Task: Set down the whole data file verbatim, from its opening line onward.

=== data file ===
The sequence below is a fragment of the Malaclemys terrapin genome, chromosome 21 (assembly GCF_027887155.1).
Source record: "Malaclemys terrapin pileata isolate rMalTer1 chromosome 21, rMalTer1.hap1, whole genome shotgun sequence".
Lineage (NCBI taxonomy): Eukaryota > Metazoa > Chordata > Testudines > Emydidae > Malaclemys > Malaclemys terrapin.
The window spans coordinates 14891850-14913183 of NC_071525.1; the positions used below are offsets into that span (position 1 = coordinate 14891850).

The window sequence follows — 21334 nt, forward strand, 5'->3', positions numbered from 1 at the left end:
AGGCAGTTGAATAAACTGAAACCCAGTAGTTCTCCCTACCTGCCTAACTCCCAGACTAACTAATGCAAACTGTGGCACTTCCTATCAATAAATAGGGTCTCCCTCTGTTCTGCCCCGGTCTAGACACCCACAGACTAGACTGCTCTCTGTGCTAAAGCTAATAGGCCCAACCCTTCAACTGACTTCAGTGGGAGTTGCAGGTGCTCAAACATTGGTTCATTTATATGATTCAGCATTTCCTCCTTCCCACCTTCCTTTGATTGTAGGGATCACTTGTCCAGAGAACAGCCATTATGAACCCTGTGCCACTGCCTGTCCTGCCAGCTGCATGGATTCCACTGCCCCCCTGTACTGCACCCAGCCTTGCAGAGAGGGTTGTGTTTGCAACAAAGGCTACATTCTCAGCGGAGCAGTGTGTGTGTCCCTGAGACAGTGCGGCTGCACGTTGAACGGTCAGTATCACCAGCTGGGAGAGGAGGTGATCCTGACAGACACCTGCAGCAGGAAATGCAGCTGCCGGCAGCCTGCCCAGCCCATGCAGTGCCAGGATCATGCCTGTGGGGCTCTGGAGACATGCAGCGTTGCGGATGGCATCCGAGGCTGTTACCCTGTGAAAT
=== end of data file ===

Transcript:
The sequence below is a fragment of the Malaclemys terrapin genome, chromosome 21 (assembly GCF_027887155.1).
Source record: "Malaclemys terrapin pileata isolate rMalTer1 chromosome 21, rMalTer1.hap1, whole genome shotgun sequence".
Lineage (NCBI taxonomy): Eukaryota > Metazoa > Chordata > Testudines > Emydidae > Malaclemys > Malaclemys terrapin.
The window spans coordinates 14891850-14913183 of NC_071525.1; the positions used below are offsets into that span (position 1 = coordinate 14891850).

The window sequence follows — 21334 nt, forward strand, 5'->3', positions numbered from 1 at the left end:
AGGCAGTTGAATAAACTGAAACCCAGTAGTTCTCCCTACCTGCCTAACTCCCAGACTAACTAATGCAAACTGTGGCACTTCCTATCAATAAATAGGGTCTCCCTCTGTTCTGCCCCGGTCTAGACACCCACAGACTAGACTGCTCTCTGTGCTAAAGCTAATAGGCCCAACCCTTCAACTGACTTCAGTGGGAGTTGCAGGTGCTCAAACATTGGTTCATTTATATGATTCAGCATTTCCTCCTTCCCACCTTCCTTTGATTGTAGGGATCACTTGTCCAGAGAACAGCCATTATGAACCCTGTGCCACTGCCTGTCCTGCCAGCTGCATGGATTCCACTGCCCCCCTGTACTGCACCCAGCCTTGCAGAGAGGGTTGTGTTTGCAACAAAGGCTACATTCTCAGCGGAGCAGTGTGTGTGTCCCTGAGACAGTGCGGCTGCACGTTGAACGGTCAGTATCACCAGCTGGGAGAGGAGGTGATCCTGACAGACACCTGCAGCAGGAAATGCAGCTGCCGGCAGCCTGCCCAGCCCATGCAGTGCCAGGATCATGCCTGTGGGGCTCTGGAGACATGCAGCGTTGCGGATGGCATCCGAGGCTGTTACCCTGTGAAAT